Bishop cramp

Jyrki Heikkinen — David Bye, e-mail, 2005

1.d4 d5 2.e4 e6 3.c4 dxe4 4.Nc3 Nf6 5.f3 exf3 6.Nxf3 Nbd7 7.Bd3 Be7 8.O-O O-O 9.Bg5 Ne8

A pretty standard DDG, but Black plays too passively.


The first "creative" bishop move. I didn't want to ease Black's cramped position by exchanging pieces.

10...g6 11.Qe1 Ng7 12.Rd1 f5? 13.Bh6

This bishop again. I expected Black to play f4, which would block the bishop away from the kingside.

13...Nf6 14.Bg5

The bishop maneuver g5-e3-h6-g5 looks like a novice moving a piece back and forth without a plan. I did feel myself a bit stupid after returning to g5, but now that Black has weakened dark squares with g6, I'm willing to exchange the dark bishops.

14...Re8 15.Bc2 c6 16.Ne5 Nfh5 17.Bxe7 Qxe7

18.Qe3 Bd7 19.Qh6 Rad8 20.c5

Funny that Black did not have time to play c5. I was expecting it several times. Black would have gained more space for his pieces by breaking White's center.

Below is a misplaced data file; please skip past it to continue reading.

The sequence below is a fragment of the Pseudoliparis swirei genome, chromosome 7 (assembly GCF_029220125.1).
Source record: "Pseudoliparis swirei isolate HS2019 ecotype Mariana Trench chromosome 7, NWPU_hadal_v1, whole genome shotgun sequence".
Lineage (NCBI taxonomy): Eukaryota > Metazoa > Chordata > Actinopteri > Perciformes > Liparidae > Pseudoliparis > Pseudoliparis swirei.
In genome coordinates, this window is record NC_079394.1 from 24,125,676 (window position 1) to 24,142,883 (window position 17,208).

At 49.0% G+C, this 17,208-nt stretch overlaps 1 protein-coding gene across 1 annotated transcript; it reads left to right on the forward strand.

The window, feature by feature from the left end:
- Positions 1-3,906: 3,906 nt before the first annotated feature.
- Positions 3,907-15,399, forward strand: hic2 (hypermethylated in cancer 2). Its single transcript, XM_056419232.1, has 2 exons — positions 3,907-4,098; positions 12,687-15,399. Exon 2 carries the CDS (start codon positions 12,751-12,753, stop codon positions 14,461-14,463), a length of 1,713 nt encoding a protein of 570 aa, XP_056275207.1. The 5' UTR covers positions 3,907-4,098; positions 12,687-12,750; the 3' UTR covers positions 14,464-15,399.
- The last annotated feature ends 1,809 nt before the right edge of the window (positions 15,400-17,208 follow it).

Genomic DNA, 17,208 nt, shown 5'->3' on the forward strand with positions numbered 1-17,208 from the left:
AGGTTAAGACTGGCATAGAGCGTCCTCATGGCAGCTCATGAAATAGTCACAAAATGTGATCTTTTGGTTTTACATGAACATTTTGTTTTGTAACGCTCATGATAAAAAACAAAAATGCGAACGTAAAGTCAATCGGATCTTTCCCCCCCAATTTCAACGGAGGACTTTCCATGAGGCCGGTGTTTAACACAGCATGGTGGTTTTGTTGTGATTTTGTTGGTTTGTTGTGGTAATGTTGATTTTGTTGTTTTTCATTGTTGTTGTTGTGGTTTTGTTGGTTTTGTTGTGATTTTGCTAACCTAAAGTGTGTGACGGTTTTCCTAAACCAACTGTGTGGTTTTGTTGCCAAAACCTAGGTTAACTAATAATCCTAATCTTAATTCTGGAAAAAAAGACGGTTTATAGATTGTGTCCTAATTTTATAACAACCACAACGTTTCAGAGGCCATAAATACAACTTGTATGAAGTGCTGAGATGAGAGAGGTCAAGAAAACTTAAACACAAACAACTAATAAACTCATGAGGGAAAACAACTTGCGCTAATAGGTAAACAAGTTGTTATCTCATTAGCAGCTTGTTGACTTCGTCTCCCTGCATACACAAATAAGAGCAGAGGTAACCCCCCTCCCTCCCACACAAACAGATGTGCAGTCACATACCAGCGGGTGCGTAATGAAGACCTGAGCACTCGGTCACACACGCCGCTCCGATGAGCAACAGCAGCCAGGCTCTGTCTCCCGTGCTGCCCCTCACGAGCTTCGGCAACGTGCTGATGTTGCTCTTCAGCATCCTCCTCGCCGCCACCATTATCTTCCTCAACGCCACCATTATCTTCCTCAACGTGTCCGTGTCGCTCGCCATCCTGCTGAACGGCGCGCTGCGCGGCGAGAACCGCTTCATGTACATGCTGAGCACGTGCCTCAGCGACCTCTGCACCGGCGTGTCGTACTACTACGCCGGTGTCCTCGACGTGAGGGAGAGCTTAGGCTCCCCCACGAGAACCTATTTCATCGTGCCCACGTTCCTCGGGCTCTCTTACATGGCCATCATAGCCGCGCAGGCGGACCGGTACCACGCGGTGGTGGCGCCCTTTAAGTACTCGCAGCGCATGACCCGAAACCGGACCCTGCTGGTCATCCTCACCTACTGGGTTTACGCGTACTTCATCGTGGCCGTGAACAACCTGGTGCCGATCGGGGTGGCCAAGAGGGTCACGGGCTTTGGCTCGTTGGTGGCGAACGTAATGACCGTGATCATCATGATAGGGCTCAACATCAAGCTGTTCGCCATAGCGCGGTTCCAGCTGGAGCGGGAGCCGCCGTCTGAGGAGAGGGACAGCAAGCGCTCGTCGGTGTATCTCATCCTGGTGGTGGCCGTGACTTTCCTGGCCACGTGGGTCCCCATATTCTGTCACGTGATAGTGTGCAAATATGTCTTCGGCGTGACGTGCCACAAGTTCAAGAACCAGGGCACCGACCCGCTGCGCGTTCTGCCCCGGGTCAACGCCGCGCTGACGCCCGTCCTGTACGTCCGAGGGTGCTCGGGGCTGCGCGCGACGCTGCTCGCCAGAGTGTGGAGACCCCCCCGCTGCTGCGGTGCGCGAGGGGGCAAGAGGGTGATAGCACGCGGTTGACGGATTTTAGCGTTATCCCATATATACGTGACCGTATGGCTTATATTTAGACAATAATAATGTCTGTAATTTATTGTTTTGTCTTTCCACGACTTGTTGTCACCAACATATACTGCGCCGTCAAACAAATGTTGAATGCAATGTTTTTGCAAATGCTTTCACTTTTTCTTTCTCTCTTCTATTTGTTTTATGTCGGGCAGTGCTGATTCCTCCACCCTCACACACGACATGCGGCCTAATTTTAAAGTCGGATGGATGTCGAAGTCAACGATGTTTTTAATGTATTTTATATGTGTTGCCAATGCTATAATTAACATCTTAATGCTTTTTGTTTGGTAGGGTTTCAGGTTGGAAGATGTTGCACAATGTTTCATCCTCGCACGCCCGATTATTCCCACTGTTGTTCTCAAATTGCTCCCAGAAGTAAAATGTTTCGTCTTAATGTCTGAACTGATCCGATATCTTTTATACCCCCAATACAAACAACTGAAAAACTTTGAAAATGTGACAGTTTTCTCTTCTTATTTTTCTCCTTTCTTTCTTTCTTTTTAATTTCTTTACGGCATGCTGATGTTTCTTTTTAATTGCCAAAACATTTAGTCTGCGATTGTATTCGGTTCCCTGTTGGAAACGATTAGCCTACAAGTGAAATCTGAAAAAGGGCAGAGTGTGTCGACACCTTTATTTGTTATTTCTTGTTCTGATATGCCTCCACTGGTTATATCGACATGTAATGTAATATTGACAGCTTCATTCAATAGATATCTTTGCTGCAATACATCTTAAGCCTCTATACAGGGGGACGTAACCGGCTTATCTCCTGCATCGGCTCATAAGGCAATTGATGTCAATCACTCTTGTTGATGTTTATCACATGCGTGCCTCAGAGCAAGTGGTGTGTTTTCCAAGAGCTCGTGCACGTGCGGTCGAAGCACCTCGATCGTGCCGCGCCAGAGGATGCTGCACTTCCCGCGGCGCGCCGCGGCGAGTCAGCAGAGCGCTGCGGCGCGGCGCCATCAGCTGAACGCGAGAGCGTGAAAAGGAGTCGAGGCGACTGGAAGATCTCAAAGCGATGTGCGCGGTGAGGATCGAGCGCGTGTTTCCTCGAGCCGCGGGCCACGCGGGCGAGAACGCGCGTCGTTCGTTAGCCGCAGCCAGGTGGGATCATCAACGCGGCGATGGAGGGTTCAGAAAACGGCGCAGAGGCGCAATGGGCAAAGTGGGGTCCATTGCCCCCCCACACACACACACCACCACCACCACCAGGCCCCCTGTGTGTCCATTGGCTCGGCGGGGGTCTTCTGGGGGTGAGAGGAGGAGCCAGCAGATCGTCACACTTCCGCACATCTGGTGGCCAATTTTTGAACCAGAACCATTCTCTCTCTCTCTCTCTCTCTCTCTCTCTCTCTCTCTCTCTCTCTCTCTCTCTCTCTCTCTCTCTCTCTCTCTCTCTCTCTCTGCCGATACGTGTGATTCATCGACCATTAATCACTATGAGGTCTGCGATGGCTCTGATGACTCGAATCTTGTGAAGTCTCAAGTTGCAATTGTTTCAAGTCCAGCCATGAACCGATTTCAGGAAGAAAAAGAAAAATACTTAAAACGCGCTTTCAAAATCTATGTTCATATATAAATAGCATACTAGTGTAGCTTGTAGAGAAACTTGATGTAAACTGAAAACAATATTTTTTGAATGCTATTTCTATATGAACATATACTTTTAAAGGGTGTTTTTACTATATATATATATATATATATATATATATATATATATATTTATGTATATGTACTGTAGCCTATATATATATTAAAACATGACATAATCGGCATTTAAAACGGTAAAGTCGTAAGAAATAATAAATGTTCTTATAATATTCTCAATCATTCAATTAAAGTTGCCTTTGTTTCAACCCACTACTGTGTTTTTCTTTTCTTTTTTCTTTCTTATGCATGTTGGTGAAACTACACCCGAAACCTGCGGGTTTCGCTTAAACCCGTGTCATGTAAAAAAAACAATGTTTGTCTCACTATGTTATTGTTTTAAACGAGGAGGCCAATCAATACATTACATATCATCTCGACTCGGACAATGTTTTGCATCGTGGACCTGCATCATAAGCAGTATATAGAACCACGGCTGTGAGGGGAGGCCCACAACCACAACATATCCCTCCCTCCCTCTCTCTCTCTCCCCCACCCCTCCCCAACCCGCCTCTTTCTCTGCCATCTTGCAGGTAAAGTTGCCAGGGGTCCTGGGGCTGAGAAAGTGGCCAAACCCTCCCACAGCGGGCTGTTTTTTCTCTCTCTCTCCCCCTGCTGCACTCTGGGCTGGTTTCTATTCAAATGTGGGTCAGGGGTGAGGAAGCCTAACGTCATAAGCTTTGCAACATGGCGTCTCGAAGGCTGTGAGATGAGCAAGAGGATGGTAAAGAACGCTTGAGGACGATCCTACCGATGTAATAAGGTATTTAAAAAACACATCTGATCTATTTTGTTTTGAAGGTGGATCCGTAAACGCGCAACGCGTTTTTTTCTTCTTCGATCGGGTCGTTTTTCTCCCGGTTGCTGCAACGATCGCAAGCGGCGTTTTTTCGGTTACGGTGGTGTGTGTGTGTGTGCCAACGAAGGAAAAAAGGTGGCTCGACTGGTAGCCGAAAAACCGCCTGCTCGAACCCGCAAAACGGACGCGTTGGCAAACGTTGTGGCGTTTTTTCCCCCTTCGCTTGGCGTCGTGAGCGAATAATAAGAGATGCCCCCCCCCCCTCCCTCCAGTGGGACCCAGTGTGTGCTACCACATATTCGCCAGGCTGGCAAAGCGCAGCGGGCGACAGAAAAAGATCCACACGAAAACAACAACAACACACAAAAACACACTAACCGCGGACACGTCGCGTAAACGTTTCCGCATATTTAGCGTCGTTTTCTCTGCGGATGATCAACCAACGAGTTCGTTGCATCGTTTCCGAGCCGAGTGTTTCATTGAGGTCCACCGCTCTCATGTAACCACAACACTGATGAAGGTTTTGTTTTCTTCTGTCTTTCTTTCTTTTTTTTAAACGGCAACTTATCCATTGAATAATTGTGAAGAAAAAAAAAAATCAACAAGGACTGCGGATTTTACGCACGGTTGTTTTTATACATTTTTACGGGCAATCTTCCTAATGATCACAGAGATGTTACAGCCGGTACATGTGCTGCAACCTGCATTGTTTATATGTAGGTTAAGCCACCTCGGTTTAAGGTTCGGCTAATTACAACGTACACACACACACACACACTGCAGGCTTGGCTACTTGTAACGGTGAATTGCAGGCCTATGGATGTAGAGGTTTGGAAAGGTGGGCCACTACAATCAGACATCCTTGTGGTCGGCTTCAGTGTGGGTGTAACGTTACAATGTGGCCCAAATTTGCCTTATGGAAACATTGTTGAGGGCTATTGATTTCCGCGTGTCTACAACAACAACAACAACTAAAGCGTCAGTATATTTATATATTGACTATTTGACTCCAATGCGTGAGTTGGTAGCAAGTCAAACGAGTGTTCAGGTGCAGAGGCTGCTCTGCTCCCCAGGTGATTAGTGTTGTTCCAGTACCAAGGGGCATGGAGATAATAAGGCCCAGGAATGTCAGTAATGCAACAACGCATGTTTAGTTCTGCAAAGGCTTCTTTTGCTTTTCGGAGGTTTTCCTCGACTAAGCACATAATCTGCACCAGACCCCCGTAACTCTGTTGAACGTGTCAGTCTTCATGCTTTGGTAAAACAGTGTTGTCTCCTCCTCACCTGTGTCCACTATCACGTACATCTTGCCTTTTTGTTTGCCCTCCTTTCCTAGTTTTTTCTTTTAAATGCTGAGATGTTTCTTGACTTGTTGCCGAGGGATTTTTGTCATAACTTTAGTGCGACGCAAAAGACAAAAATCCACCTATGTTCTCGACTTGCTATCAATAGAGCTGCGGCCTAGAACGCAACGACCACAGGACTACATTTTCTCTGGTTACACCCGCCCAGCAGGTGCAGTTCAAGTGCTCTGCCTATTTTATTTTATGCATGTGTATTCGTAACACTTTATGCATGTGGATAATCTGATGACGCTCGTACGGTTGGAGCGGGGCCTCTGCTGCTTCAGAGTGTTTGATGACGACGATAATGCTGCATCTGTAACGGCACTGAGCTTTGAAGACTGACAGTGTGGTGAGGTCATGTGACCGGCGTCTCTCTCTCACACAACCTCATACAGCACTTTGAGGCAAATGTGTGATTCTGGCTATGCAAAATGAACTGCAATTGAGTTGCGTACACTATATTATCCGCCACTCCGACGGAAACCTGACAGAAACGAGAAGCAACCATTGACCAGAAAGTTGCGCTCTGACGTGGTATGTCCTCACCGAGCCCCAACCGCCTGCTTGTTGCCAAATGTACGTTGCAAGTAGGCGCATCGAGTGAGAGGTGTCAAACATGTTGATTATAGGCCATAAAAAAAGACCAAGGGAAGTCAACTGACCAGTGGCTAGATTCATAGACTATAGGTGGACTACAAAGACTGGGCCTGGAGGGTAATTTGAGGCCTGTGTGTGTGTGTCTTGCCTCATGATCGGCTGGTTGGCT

I wanted to play 20.Be4 fxe4 21.Rf7 Qxf7 22.Nxf7 Kxf7 23.Nxe4, which is good for White. But I didn't play 20.Be4 because it threatens nothing, and Black could play, say, 20...Qb4. Post-mortem analysis showed that 22...Nf5! ruins my variation above.


This move must be dubious, was my first impression. I tried to look at the position like an outsider, and asked myself: What is White's compensation for the pawn?

The answer is mobility. I evaluated the mobility of the troops by counting the number of sensible moves of each piece. I came up with the numbers 22/11, that is, White's pieces have altogether twice as many sensible moves as Black's pieces.

Rybka suggests 20...Nf6 =.


This changes "mobility numbers" to 24/9. Finding this decisive move was easy, thanks to my analysis of the move 20.Be4.

21...fxe4 22.Rf7 Qxf7 23.Nxf7 Kxf7 24.Rf1+ 1-0

Game over: 24...Nf4 25.Qxg5 or 24...Kg8 25.Bxe4 or 24...Ke7 25.Qxg5+.

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